Correct Care has had a checkered and problematic history in its short life already. It has been sued in multiple locales in the last several years. A recent article published November 22, 2017, in the Daily Beast written by Joanna Purpich, entitled, “Prison Health Care Provider Sued 140 Times Now Blamed for at Least Six Deaths,” documents all too well the difficulties that this company apparently is generated for itself.

The Daily Beast article focuses on the Varner state prison near Lawrence Arkansas. At this state prison, the apparent policy was to make inmates petition for episodes of medical care. This was described in the article as rigid and arbitrary with medical care being denied on a capricious and arbitrary basis. As is so often the case when an arbitrary and inflexible policy is implemented in such settings, disastrous results are almost always guaranteed in the future. As almost any perceptive observer could predict, at this facility disaster struck and it was reported that an inmate died of pneumonia because of not receiving timely or adequate medical care.

Correct Care Solutions has had nothing short of meteoric growth in its very short lifetime. It is now reported to provide mental and physical health care services to more than 100 state and federal prisons and 333 jails nationally.

I would invite the reader if they are curious to continue to research on the Internet. It is easy to turn up more than a few reports in this company short history of several years, of lawsuits, indictments and prosecutions for multiple episodes nationwide of shady dealings with local government officials in which nothing short of bribery and influence peddling apparently has taken place in order to buttress insecure contracts with local governments. In point of fact in the Wikipedia page regarding Correct Care solutions, prominently highlighted at the top of the historical entry is a short story of one such indictment process in Texas that is quite illuminating.

One can only wonder if the current political potboiler between Maine’s Gov. LePage and the adversaries now arrayed against him in the involvement with Correct Care Solutions have any similarities. The company’s apparently reflexive move to conceal portions of its contracts, staffing arrangements etc., are a very protective corporate stance perhaps arising out of all the legal difficulties it has had. It also appears to be an almost natively hostile attitude toward transparency in operations. This stance in my view is quite antithetical toward operating in the public arena of public state services. And this is part of the rub. It has become almost a mantra for private corporations to shrug off the duty to be open and to submit to oversight, claiming their right to be private since they are private corporations. This is a large issue for our time and has not been solved yet in our country.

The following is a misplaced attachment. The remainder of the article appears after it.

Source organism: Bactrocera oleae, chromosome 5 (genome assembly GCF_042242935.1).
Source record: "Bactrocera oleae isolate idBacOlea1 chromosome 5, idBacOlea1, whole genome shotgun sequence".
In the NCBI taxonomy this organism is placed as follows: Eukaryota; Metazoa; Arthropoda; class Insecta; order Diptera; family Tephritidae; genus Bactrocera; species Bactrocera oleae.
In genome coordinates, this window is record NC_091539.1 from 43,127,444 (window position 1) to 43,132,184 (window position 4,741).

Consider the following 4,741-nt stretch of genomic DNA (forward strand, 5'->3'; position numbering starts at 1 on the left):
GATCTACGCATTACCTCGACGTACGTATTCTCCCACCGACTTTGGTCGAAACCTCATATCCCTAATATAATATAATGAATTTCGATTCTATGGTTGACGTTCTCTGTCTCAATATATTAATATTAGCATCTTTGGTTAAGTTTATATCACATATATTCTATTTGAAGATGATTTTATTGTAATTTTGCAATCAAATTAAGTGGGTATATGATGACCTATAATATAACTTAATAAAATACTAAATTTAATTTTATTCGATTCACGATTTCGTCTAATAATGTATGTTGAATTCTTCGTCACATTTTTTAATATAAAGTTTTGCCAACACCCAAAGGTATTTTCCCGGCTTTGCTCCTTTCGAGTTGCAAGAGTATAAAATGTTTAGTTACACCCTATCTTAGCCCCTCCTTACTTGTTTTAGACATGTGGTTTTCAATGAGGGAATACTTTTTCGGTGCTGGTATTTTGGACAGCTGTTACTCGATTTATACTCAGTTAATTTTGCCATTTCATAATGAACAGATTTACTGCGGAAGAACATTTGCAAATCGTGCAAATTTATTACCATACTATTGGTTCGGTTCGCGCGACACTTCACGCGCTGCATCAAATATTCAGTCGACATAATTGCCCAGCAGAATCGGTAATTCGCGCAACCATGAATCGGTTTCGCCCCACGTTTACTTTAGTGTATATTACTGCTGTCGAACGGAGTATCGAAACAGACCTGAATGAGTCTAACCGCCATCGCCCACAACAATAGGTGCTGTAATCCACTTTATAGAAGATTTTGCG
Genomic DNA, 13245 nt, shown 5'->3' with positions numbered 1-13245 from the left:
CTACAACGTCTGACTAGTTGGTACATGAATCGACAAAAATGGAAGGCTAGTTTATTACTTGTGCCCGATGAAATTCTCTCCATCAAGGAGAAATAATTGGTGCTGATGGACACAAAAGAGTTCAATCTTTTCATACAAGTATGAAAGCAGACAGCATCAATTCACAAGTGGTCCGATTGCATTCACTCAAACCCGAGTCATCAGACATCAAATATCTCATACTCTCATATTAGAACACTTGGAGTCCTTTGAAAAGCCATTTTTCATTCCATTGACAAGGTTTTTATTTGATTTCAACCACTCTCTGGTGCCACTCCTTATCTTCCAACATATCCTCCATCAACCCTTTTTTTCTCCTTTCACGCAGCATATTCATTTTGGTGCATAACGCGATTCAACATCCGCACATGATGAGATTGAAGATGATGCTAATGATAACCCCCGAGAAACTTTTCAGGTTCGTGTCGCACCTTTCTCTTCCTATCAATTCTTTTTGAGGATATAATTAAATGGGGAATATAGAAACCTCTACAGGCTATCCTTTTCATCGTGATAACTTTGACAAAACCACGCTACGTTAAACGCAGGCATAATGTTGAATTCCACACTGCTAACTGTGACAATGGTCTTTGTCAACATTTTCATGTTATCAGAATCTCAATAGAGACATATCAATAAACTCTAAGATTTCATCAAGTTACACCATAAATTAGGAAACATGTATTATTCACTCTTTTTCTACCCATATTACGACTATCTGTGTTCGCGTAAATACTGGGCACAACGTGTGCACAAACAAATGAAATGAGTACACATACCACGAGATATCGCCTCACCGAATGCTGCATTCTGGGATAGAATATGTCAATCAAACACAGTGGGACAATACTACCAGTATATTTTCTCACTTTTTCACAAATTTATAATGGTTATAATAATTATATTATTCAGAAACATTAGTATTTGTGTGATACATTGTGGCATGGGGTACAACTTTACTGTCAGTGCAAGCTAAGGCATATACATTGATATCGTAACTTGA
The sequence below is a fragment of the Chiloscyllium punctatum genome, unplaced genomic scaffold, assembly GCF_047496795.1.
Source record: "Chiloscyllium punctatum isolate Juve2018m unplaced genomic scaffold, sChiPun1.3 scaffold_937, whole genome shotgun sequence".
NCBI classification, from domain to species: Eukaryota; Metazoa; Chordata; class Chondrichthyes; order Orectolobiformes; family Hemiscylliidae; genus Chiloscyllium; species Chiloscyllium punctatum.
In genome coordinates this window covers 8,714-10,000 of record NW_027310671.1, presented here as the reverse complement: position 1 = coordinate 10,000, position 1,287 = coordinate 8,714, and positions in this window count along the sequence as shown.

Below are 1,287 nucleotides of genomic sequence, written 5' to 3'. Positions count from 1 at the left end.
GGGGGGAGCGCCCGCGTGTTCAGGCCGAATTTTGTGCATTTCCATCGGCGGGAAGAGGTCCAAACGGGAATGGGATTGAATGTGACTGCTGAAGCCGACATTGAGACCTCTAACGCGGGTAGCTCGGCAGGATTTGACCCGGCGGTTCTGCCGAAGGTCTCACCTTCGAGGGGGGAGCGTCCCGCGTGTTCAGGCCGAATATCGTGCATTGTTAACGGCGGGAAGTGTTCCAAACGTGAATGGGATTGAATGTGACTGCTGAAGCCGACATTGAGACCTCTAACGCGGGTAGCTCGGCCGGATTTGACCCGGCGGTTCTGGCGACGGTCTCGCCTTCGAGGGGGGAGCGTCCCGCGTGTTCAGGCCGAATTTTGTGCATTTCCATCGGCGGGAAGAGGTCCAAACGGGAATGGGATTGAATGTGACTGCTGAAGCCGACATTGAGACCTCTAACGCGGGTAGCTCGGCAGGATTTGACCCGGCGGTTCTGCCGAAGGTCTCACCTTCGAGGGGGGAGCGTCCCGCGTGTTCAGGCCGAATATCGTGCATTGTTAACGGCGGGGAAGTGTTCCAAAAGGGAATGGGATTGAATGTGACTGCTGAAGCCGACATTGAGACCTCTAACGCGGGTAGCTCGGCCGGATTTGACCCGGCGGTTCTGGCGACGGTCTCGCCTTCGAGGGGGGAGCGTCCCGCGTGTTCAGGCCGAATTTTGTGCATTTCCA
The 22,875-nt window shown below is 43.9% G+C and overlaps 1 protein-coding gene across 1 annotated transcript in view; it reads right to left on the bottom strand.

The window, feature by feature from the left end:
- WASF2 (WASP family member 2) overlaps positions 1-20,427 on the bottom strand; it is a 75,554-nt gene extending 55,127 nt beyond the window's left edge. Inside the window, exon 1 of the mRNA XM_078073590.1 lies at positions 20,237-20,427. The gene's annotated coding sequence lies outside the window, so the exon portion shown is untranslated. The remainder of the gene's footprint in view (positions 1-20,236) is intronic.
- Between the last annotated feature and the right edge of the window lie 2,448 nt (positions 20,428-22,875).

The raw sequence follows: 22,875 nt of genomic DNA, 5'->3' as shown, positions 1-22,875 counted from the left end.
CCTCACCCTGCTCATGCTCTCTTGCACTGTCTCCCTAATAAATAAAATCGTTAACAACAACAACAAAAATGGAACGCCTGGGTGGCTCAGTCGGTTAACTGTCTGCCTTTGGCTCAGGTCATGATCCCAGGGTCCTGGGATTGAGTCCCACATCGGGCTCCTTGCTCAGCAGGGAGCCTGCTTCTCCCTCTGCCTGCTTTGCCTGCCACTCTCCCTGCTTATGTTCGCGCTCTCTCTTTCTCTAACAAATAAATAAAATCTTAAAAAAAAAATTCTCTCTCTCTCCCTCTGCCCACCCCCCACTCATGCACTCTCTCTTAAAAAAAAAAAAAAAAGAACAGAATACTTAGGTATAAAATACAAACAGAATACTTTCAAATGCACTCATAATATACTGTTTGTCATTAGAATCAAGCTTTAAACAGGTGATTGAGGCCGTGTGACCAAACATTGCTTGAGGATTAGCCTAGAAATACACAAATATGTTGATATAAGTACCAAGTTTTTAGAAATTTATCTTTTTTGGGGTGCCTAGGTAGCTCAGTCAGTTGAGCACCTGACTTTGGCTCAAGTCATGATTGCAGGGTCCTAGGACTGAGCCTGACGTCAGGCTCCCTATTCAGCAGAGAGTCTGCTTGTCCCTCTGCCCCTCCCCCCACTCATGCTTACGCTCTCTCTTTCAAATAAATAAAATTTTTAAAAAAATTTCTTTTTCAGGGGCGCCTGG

Author: Frank

I am a older child, adult, geriatric teaching psychiatrist with over 30 years' practice experience in North Carolina, first at Duke as clnical teaching faculty, then in Western NC as a primary child psychiatry specialist. I have taught and supervised child psychiatrists and psychiatrists in training and many other mental health professionals and taught at two medical schools. I have served in many public and private practice settings. My primary interest is in observing and documenting the ongoing mental health reform efforts in the State of North Carolina and documenting its sucessess and failures at all levels. My favorite pastime among many others is spoofing my friends and kids with my deadpan sense of humor.